Also like Josiah, I am a reformer.  The worship conditions handed to the young king are far worse than any I have seen.  The account of his reforms in 2 Kings 23 paints the lurid picture of the worship handed down to him by his fathers.  The Temple of Jehovah was host to the worship of Baal and Asherah, male and female deities of the Canaanites.  Male prostitutes were housed in the Temple area, and skillful women wove garments to use in the worship of ‘Baal and Asherah and all the starry hosts” (2 Kings 23:4 NIV).  The countryside and villages had also fallen into unimaginable paganism.  High places, shrines, and altars marred the land, but Josiah destroyed them and the unholy priests who manned them.

I doubt that things are that bad at your church; I know they aren’t at mine!  But a worship leader is a reformer wherever he or she is serving.  One of the principles of the Reformation is ‘Semper Reformanda,” ‘always reforming.”  We must be vigilant to see that the Book doesn’t get lost in the House of God.  We are the carpenters, stone masons, apprentices, and laborers who have answered the call to restore the House of God, the New Testament Temple, the Church, the ‘Habitation of God by His Spirit” (Eph. 2:19-22 NIV).


Are we more skilled in our traditions than in the ways of the Book? Has the Book been lost in our house? As Reformers we must constantly seek the face of God, the will of God, and the plan of God, so that the worship we lead will be an encounter with God. God’s face, will, and plan are found in the Book. Should we settle for a version of Christian worship that doesn’t read like the Book?  Where are the miracles, signs, and wonders?  Where is the community of the Redeemed?  Where is the Kingdom of God come to earth?  Where is the form of godliness that throbs with the Power of God?  Where is the conviction of the Holy Spirit that grips the souls of sinners? Where is the River of Life that flows from the Throne of God for the healing of the nations?

Have we lost the Book in the House of God? Are we still a holy counter-culture loving the lost with selfless love while calling the nation to repentance and the church to holiness?  Can the Book be found on the pulpit or have other books shunted it aside?  Do we sing the Book, or do we sing sentimental, nostalgic artifacts or transient, trivial, narcissistic anthems to ourselves?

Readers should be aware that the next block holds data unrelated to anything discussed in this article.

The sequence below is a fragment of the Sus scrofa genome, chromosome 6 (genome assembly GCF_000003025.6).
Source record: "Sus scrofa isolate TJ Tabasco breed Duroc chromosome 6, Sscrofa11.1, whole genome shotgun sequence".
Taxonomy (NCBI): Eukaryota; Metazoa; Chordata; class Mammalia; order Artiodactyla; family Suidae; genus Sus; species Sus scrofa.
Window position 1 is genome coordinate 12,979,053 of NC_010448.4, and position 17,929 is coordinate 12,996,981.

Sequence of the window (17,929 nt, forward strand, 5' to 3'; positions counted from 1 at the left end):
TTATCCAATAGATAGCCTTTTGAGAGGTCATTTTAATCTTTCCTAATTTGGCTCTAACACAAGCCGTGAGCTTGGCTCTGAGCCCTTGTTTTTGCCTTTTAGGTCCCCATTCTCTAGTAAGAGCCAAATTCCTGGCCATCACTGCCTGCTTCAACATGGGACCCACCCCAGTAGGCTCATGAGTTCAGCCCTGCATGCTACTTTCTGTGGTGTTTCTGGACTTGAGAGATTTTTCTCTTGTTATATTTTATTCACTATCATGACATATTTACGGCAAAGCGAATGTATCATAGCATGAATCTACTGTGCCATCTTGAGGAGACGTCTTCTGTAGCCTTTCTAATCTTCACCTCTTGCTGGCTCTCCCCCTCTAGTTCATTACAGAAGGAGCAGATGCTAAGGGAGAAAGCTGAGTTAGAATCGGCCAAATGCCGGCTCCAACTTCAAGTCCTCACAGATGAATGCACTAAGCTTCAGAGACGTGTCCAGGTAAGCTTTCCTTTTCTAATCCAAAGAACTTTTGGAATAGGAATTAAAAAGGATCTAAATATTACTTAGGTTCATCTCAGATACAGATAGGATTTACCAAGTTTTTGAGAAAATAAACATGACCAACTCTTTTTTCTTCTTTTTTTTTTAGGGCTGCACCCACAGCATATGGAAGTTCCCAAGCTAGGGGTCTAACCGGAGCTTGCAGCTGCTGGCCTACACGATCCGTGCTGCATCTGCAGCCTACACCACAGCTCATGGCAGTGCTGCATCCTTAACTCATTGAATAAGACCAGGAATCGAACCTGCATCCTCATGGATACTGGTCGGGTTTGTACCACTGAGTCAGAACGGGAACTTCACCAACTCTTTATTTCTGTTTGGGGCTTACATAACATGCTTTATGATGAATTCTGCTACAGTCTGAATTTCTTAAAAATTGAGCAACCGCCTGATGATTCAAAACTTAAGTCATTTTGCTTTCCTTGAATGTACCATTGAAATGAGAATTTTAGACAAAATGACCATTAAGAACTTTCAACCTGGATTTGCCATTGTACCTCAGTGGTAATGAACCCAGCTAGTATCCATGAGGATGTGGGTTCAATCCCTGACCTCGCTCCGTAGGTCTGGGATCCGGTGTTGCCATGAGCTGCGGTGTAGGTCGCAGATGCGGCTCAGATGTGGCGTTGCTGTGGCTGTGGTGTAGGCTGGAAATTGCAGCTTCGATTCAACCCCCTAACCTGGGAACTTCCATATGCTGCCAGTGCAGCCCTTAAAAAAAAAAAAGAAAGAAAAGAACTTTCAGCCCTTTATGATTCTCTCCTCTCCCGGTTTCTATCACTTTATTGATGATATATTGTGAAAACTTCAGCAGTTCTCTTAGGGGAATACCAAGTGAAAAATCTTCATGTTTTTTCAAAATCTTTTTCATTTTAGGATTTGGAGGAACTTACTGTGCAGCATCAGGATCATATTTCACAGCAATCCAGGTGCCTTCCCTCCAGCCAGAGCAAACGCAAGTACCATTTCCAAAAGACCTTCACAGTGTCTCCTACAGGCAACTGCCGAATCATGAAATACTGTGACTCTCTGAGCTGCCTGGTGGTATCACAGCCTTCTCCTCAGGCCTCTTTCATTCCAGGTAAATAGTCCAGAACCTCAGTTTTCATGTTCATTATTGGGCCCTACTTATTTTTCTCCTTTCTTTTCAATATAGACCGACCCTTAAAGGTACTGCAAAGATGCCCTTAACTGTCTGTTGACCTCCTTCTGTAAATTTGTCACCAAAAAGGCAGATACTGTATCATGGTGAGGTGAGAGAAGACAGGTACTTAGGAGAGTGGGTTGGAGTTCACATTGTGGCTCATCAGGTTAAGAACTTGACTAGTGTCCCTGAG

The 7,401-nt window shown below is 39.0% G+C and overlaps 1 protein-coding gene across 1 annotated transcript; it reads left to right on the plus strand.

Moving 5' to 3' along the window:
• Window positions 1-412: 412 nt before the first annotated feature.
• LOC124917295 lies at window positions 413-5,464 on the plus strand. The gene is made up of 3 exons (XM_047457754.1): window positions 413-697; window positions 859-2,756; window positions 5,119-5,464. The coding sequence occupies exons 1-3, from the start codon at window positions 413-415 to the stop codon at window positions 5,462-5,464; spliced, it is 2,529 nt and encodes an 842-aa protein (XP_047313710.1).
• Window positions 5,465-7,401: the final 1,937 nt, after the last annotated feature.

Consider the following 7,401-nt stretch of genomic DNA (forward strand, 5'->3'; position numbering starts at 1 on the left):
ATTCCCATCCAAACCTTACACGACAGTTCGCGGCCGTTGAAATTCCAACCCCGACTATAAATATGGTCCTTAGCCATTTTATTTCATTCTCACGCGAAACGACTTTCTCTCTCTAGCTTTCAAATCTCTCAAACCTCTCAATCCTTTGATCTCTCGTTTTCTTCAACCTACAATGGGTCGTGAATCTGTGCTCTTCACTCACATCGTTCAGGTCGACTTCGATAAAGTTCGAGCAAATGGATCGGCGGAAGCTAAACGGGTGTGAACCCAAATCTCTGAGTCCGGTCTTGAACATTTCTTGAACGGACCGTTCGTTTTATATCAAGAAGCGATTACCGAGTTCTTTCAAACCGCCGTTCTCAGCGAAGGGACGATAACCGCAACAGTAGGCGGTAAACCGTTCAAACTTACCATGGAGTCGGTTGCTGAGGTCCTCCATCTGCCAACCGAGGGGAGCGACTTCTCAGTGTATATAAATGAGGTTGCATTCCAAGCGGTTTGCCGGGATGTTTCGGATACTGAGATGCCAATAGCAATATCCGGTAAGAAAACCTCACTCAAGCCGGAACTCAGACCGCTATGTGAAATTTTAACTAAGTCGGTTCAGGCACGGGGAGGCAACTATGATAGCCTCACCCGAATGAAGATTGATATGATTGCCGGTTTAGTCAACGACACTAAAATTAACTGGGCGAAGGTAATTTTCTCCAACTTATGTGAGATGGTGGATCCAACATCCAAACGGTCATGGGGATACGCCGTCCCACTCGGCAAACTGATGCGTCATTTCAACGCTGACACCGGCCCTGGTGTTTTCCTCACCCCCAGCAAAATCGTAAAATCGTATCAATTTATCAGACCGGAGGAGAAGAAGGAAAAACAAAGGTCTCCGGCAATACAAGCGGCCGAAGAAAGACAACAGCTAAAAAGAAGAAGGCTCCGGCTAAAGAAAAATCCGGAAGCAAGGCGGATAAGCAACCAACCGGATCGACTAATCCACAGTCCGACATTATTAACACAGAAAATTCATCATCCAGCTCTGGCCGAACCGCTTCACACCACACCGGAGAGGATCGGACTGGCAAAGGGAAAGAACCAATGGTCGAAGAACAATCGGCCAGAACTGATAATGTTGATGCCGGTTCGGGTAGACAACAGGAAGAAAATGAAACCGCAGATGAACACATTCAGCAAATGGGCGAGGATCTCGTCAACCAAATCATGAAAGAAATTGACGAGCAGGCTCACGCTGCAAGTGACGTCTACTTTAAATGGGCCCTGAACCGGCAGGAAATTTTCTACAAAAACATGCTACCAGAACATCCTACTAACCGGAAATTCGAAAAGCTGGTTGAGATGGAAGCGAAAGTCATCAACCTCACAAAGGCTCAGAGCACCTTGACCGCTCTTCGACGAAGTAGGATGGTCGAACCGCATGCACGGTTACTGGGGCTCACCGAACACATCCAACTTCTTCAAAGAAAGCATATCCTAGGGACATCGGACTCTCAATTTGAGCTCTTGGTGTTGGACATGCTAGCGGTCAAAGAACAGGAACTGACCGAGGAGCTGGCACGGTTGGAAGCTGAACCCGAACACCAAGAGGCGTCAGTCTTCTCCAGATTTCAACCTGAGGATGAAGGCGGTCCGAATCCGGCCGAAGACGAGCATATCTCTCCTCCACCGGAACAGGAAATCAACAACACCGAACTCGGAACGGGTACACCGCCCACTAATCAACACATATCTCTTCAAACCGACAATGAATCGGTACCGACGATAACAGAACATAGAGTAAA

We are workmen who have been called by the King.  Let us put on our work clothes.  Let us find our work gloves and our tools. Let us search the Temple for the Book.  Like the King, let us tear our robes in sorrow and repentance as the words of the Book stream over us in a healing stream.  These lovely robes won’t save us.  They won’t win us a visitation from the King.  But the words of the Book will speak peace to us with a voice as tender as my mother’s voice: ‘Oh, how I love Jesus, because He first loved me.”


[1] This chronology is ‘confirmed by a comparison with the parallel history in 2 Chron 34 and 35. According to 2 Chron 34:3 ff., Josiah began to seek    the God of his father David in the eighth year of his reign, when he was still a youth, that is to say, not more than sixteen years old, and in the twelfth year of his reign began to purify Judah and Jerusalem from idolatry.” Keil & Delitzsch Commentary on the Old Testament, New Updated Edition, Electronic Database (n.p.: Hendrickson Publishers, 1996).


Dr. Steve Phifer received a Doctorate in Worship Studies from the Robert E. Webber Institute for Worship Studies. He has taught at Valley Forge University and Southeastern Assemblies of God University. For many years he was the Worship Pastor at Word of Life Church in Alexandria, VA.

More of Dr. Phifer’s materials can be found at